A brief, critical look at the official Hammer Studios Dracula film series
When England’s Hammer Studios invested some of their capital and produced 1957’s full-color, full-blooded, adult-geared riff on the classic Universal horror film with Terrence Fisher’s THE CURSE OF FRANKENSTEIN, they changed the way we watch horror movies. Filled with sadism, cruelty, sexuality and gore, but classed-up with sumptuous production values and classically trained British actors in lead roles, CURSE was an international hit and launched a successful (and really, rather wonderful) series of Hammer Frankenstein pictures.
But it was with their next picture, 1958’s HORROR OF DRACULA (known in the UK as simply DRACULA) that they found their first real deal iconic franchise and shone a light on their most memorable horror movie star, Christopher Lee, who was under wraps as the cataract-eyed monster in CURSE, but here was given free reign to terrify and seduce an entire generation of fright fans.
Here’s a brief, critical look at the strange, beautiful, bloody and often, bloody frustrating series of Hammer horror films starring the King of the Vampires.
HORROR OF DRACULA (1958)
Terrence Fisher’s majestic, lean and urgent riff on Bram Stoker’s novel was a bloody punch to the face to Tod Browning’s gentle, mannered 1931 film, effectively replacing Bela Lugosi’s fangless European gentleman with Christopher Lee’s snarling, athletic and imposing man in black. The film begins with a bang, with cameras prowling over the set of Dracula’s castle, with jets of blood squirting sexually over his coffin and James Bernard’s now-iconic score roaring on the soundtrack. There’s not much to complain about in this maiden voyage as HORROR set the tone for the wave of tough Hammer Gothics to follow and was rarely bettered, with Fisher at the peak of his craft here. That said, the film doesn’t feel as epic as one might hope, with the geography between London and Transylvania fuzzy as, due to budgetary restraints, it’s often clear the actors are just jumping between sets. Lee is perfection of course, effortlessly cool, fluid and dangerous and Peter Cushing sculpted what is still the definitive screen Van Helsing, here portrayed as a less bonkers riff on Sherlock Holmes, a role Cushing would take on a year later in Hammer’s THE HOUND OF THE BASKERVILLES.
BRIDES OF DRACULA (1960)
Lee opted to sit this Fisher-directed sequel out, afraid of being typecast and truthfully…the film does not suffer for the lack of his presence. In fact BRIDES is one of the best Hammer films of all time and one of the strongest in their DRACULA cycle. The title implies that the focus will not be on the Count this round, rather his “Brides”, as in “Brides of Christ”, nuns, the “wives” of a parasitic messiah. Which is interesting, considering the vampire or “bride” we follow here is one Baron Meinster (David Peel), a preening, cackling brat of a ghoul with a very toxic and unhealthy relationship with his long suffering mother. Yes, the homerotic subtext of BRIDES has been talked about ad nauseum but it’s an interesting one (though calling Meinster bisexual would be more appropriate). Peel’s blonde, effete and mean spirited aristocrat revels in his bloodsucking ways and he’s wildly manipulative and resourceful. In HORROR OF DRACULA, Lee’s Count, for all his majesty, was rather easily dispatched. But Meinster gives Cushing’s Van Helsing a real run for his money and the battles between the two opponents are action packed and exciting. The best of them sees Meinster bite Van Helsing, leaving him to be turned, causing the terrified vampire killer to cauterize his infected neck with a hot iron and cool holy water! Fisher directs like a bat out of hell, the movie looks sumptuous and it’s an incredibly eccentric and entertaining example of Hammer at its best.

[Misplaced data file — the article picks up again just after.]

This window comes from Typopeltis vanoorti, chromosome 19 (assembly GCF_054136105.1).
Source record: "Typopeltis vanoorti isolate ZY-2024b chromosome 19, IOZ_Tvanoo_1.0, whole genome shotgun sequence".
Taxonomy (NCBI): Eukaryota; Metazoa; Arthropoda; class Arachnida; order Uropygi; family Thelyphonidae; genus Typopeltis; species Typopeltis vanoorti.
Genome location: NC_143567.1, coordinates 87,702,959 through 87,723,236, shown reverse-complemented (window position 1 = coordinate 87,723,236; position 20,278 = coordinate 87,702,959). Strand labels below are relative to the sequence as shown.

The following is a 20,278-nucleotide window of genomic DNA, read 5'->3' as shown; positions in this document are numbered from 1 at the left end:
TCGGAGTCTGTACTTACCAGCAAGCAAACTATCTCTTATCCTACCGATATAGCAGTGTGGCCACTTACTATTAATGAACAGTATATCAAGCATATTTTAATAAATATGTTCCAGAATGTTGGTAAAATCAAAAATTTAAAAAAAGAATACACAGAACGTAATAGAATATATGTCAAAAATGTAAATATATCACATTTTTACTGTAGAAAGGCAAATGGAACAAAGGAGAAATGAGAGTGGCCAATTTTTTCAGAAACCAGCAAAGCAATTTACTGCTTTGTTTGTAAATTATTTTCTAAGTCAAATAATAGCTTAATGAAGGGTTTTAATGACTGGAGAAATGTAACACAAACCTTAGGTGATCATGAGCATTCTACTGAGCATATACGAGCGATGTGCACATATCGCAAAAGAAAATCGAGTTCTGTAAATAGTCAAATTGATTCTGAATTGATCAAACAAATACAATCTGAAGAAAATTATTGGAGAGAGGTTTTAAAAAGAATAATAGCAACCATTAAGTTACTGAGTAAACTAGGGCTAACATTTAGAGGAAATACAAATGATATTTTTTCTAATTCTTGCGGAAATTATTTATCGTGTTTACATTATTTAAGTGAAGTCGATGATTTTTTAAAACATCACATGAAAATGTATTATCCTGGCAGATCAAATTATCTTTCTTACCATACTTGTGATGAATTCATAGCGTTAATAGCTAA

DRACULA: PRINCE OF DARKNESS (1966)
Eight years after re-inventing the way in which the world would view the character of Dracula, Lee returned to Hammer’s franchise with their first Drac film in 6 years, another winner helmed by the great Terrence Fisher and one in which, strangely, the Count is mute. Depending on who you believe, the role was either written without dialogue to save the production some dough or, as Lee tells it, the script was so chock full of cringe-worthy lines that Lee himself opted to play it silent. One of the lines Lee said he balked at was Dracula saying “I am the apocalypse!”, which I kinda like and wished they had kept. Otherwise, Lee playing the role without dialogue turned out to be a masterstroke, accidental or by intent, it matters not. Without words, Lee relies exclusively on his imposing physical presence (as he did in both THE CURSE OF FRANKENSTEIN and THE MUMMY), a hissing reptile like monster, an alien presence that is to be feared and loathed. This is a mean, violent picture. And those worrying about the lack of Cushing’s Van Helsing needn’t fear as Andrew Keir’s crusading holy man is just as compelling an opponent. There’s also a lot more overt sexuality, as in the scene where Dracula opens his chest and urges his female victim to drink his blood, an obvious nod to fellatio.
DRACULA HAS RISEN FROM THE GRAVE (1968)
One of the most underrated Hammer Dracula pictures, GRAVE is a lively affair, directed with style and a leaning towards psychedelia (dig those Dracula-gels!) by veteran Hammer director and award winning cinematographer Freddie Francis. Here, Dracula is woken from the ice prison he fell into in PRINCE OF DARKNESS by a wayward Priest who then becomes Drac’s familiar. Eventually, the Count’s coffin ends up in the cellar beneath a local tavern, where Dracula uses his powers to draw women down to him. Lee has less to do here but he’s still the spine of the film, a movie that is in fact a bit more, dare we say, intellectual than most of the DRACULA films? Conversations about the existence of God and a central dynamic and sub-conflict in which one of the heroes is a pious man, the other an atheist, adds much needed substance to a series of films that usually lack any conflict beyond the morally one-dimensional good vs.evil. A vibrant, classy Drac picture that strangely, despite its bloodshed and headier themes, was rated ‘G’ in the U.S. upon release.
TASTE THE BLOOD OF DRACULA (1970)